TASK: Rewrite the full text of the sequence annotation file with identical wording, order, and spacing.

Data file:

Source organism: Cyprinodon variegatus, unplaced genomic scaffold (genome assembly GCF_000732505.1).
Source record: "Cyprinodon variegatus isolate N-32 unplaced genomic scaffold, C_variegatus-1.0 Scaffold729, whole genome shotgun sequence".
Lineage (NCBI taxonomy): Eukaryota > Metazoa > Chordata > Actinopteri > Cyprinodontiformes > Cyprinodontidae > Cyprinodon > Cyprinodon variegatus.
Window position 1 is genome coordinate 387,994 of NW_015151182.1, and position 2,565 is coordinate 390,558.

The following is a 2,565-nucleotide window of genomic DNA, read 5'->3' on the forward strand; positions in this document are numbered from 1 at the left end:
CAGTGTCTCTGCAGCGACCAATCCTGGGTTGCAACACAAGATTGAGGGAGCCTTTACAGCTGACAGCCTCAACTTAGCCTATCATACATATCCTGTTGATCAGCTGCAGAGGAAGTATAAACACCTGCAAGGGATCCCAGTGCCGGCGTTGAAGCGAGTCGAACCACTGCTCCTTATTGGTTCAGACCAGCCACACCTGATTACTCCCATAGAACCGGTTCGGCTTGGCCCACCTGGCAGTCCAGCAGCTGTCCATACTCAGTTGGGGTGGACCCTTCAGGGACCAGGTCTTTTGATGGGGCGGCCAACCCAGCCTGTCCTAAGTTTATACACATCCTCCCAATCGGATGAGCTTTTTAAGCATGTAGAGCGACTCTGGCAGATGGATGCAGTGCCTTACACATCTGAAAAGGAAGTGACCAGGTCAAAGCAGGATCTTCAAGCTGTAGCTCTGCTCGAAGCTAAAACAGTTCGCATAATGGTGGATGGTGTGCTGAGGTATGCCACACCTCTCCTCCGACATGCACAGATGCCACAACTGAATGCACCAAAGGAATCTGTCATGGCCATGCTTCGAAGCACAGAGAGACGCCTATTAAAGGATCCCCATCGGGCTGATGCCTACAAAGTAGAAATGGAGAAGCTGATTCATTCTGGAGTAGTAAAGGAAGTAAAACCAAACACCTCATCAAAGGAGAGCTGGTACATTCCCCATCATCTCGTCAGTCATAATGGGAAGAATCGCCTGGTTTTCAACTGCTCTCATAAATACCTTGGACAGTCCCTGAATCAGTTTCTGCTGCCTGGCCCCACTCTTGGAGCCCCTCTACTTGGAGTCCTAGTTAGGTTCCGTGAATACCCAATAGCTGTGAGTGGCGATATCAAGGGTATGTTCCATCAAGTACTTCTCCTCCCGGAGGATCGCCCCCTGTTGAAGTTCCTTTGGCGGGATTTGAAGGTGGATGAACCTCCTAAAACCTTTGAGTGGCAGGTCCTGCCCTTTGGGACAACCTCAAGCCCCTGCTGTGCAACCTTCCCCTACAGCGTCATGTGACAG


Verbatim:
Source organism: Cyprinodon variegatus, unplaced genomic scaffold (genome assembly GCF_000732505.1).
Source record: "Cyprinodon variegatus isolate N-32 unplaced genomic scaffold, C_variegatus-1.0 Scaffold729, whole genome shotgun sequence".
Lineage (NCBI taxonomy): Eukaryota > Metazoa > Chordata > Actinopteri > Cyprinodontiformes > Cyprinodontidae > Cyprinodon > Cyprinodon variegatus.
Window position 1 is genome coordinate 387,994 of NW_015151182.1, and position 2,565 is coordinate 390,558.

The following is a 2,565-nucleotide window of genomic DNA, read 5'->3' on the forward strand; positions in this document are numbered from 1 at the left end:
CAGTGTCTCTGCAGCGACCAATCCTGGGTTGCAACACAAGATTGAGGGAGCCTTTACAGCTGACAGCCTCAACTTAGCCTATCATACATATCCTGTTGATCAGCTGCAGAGGAAGTATAAACACCTGCAAGGGATCCCAGTGCCGGCGTTGAAGCGAGTCGAACCACTGCTCCTTATTGGTTCAGACCAGCCACACCTGATTACTCCCATAGAACCGGTTCGGCTTGGCCCACCTGGCAGTCCAGCAGCTGTCCATACTCAGTTGGGGTGGACCCTTCAGGGACCAGGTCTTTTGATGGGGCGGCCAACCCAGCCTGTCCTAAGTTTATACACATCCTCCCAATCGGATGAGCTTTTTAAGCATGTAGAGCGACTCTGGCAGATGGATGCAGTGCCTTACACATCTGAAAAGGAAGTGACCAGGTCAAAGCAGGATCTTCAAGCTGTAGCTCTGCTCGAAGCTAAAACAGTTCGCATAATGGTGGATGGTGTGCTGAGGTATGCCACACCTCTCCTCCGACATGCACAGATGCCACAACTGAATGCACCAAAGGAATCTGTCATGGCCATGCTTCGAAGCACAGAGAGACGCCTATTAAAGGATCCCCATCGGGCTGATGCCTACAAAGTAGAAATGGAGAAGCTGATTCATTCTGGAGTAGTAAAGGAAGTAAAACCAAACACCTCATCAAAGGAGAGCTGGTACATTCCCCATCATCTCGTCAGTCATAATGGGAAGAATCGCCTGGTTTTCAACTGCTCTCATAAATACCTTGGACAGTCCCTGAATCAGTTTCTGCTGCCTGGCCCCACTCTTGGAGCCCCTCTACTTGGAGTCCTAGTTAGGTTCCGTGAATACCCAATAGCTGTGAGTGGCGATATCAAGGGTATGTTCCATCAAGTACTTCTCCTCCCGGAGGATCGCCCCCTGTTGAAGTTCCTTTGGCGGGATTTGAAGGTGGATGAACCTCCTAAAACCTTTGAGTGGCAGGTCCTGCCCTTTGGGACAACCTCAAGCCCCTGCTGTGCAACCTTCCCCTACAGCGTCATGTGACAG